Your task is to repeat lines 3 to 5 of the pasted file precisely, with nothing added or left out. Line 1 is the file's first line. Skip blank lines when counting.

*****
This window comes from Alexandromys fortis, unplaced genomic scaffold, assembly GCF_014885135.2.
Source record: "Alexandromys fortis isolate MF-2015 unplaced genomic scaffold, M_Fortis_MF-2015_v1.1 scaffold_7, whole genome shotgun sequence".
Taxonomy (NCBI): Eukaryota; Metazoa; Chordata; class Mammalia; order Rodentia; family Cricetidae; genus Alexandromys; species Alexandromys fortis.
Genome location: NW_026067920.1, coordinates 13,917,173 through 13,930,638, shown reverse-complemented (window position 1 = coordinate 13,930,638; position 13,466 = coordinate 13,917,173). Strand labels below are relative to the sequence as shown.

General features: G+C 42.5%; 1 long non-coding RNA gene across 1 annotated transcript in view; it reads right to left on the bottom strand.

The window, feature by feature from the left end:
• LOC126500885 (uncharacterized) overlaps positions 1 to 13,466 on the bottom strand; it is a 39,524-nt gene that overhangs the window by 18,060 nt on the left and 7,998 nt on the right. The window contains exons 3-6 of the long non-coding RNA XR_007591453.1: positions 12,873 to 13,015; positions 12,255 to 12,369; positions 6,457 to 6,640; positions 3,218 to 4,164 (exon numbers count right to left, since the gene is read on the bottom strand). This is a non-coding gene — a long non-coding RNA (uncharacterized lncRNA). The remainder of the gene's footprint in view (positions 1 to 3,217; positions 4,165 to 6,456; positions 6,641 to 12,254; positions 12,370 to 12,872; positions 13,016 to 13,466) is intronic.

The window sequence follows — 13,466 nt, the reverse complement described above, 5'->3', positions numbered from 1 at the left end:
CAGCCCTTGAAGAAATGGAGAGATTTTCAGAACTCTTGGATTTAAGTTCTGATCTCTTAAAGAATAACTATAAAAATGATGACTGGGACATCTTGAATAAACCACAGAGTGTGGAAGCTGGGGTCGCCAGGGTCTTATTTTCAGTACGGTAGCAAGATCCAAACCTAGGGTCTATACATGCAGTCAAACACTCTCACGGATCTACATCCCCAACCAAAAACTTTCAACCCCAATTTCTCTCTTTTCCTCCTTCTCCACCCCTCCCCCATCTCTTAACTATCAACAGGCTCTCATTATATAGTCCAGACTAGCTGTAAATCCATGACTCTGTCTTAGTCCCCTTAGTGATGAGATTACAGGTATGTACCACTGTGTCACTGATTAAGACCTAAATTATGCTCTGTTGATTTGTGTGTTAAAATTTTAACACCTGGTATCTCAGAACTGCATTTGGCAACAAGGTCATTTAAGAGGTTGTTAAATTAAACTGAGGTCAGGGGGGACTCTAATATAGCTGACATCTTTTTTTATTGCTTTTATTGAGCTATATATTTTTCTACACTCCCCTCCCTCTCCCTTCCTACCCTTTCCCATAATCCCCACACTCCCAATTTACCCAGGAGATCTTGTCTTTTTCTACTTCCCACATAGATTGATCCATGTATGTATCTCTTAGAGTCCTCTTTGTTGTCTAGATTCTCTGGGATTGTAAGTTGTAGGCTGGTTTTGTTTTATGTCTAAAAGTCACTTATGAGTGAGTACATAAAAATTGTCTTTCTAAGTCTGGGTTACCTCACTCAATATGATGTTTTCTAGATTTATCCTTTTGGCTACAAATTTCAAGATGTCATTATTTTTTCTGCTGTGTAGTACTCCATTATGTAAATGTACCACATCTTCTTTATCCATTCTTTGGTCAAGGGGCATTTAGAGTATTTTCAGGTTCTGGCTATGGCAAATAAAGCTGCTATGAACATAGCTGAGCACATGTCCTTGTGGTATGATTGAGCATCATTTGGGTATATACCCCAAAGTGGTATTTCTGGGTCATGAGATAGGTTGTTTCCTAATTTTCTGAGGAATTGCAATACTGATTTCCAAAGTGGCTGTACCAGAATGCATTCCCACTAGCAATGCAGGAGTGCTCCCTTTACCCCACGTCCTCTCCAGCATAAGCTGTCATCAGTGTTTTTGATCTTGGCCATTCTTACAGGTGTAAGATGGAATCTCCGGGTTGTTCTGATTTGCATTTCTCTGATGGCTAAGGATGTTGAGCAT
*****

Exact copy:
Taxonomy (NCBI): Eukaryota; Metazoa; Chordata; class Mammalia; order Rodentia; family Cricetidae; genus Alexandromys; species Alexandromys fortis.
Genome location: NW_026067920.1, coordinates 13,917,173 through 13,930,638, shown reverse-complemented (window position 1 = coordinate 13,930,638; position 13,466 = coordinate 13,917,173). Strand labels below are relative to the sequence as shown.

General features: G+C 42.5%; 1 long non-coding RNA gene across 1 annotated transcript in view; it reads right to left on the bottom strand.